Amendment negatived.

Mr. Rifkind

I beg to move amendment No 42, in page 20, line 15, leave out from beginning to "both" in line 16, and insert— 'While an order granting an application under subsection (1) above or an extension of such an order is in force, or where.'. This amendment also deals with cohabiting partners. I am sure that it will be welcomed by the hon. Member for West Stirlingshire (Mr. Canavan) as well as by other hon. Members.

Concern was expressed in Committee about what would happen if a cohabiting partner had been given an occupancy right for three months or six months but during that period the other partner sought to dispose of the house to a third party. I was asked whether that would in effect frustrate the occupancy right. Clearly there would be a great temptation to defeat the occupancy right in that way, if such a power were available.

The Bill already contains a limited power to seek an interdict in certain circumstances, but on reflection the Government think it appropriate to make the position much clearer and to provide that where an occupancy right has been granted to a cohabiting partner clause 6, which deals with disposals to third parties, should apply in much the same way as it would apply to an entitled spouse.

Mr. Dewar

I welcome the amendment, which meets a point that I, among others, raised in Committee. It is important that a cohabiting partner who has obtained an occupancy right under the provisions of clause 18 should have the protection that is now accorded to him or her. I am glad that the Minister has reconsidered his suggestion that there were other remedies, such as interdicts. It seems to me that they were not adequate.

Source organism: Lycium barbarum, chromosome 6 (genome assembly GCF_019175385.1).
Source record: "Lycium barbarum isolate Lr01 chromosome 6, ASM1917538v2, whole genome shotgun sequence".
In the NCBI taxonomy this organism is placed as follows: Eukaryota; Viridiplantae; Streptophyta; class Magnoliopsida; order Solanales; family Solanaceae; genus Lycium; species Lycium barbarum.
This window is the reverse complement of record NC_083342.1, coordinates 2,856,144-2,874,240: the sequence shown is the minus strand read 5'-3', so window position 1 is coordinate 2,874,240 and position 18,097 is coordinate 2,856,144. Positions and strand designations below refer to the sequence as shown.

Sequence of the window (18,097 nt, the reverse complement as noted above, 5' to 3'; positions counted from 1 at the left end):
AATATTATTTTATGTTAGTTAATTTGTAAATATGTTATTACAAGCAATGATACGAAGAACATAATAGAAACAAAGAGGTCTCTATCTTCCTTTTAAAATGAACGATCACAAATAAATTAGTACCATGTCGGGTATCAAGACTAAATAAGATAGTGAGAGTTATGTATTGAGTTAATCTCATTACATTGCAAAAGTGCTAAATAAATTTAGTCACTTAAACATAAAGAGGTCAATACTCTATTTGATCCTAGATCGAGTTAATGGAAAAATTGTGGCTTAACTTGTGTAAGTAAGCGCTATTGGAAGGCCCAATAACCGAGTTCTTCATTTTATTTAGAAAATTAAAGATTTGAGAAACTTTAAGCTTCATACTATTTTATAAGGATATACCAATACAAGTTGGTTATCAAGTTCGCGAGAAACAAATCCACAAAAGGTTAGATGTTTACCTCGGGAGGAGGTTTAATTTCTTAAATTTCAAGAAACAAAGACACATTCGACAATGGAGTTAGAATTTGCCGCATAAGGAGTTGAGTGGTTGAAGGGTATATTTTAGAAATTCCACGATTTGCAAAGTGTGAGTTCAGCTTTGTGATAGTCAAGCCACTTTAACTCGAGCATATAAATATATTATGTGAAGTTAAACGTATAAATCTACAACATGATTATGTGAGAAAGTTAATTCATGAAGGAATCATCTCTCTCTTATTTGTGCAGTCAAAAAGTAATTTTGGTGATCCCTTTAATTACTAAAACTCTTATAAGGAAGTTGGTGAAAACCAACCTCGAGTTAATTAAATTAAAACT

Although it is a difficult balance to strike, and although I would not have gone as far as my hon. Friend the Member for West Stirlingshire (Mr. Canavan), I believe that the three-month period followed by six months as a maximum before one must return to the courts is inelastic and will give an air of impermanency; it will invite the courts to look upon any such occupancy right as impermanent. In the changing social climate, in which cohabitation over many years is becoming more common, we may want in future to take a more accommodating attitude.

10.45 pm

The amendment would presumably preclude any dealing in the property during the period in which an occupancy right had been allowed to the cohabiting person. What worries me is the situation in which there is an occupancy right of six months and that is entered into on the basis that vacant possession will be given at the end of that six months' period, when there is the possibility of an extension for a further period of six months and further extensions beyond that.

I hope that the Minister will feel able to comment on this matter. I hope that it will not be possible for the owner of the property to defeat a claim for an extension of occupancy rights by his co-habitee on the basis that he had entered into missives which would come into effect or could be purified only by the eviction of the co-habitee. No doubt the court might disregard that on the balance of convenience. We return to the recurring argument of the evening whether one can trust the courts to be reasonable, in which I, rather surprisingly, ended up as the defender of court discretion. It might be useful if the Minister could confirm that the existence of missives should not be seen as closing the possibility of an extension of the six months' period. I generally welcome the amendment.

Mr. Rifkind

It is for the court to consider, when a request for continuation of occupancy rights has been put before it, the relative hardship which would apply to either of the partners in the event of such an order being granted. I have no doubt that the wish of one partner to sell the house would be a relevant consideration, but not necessarily an overriding one, depending on the circumstances of the case.

Amendment agreed to.

Mr. Rifkind

I beg to move amendment No. 43, in page 20, line 30, at end insert— 'in section 6, subsections (1) to (3); in section 7, subsections (1) to (4), but only where both partners of a cohabiting couple are entitled, or permitted by a third party, to occupy the house where they are cohabiting; sections 8 and 9;'. This amendment is consequential on the additional protection being given to a cohabiting partner during the period of an order giving him or her occupancy rights. I commend it to the House.

Amendment agreed to.

Forward to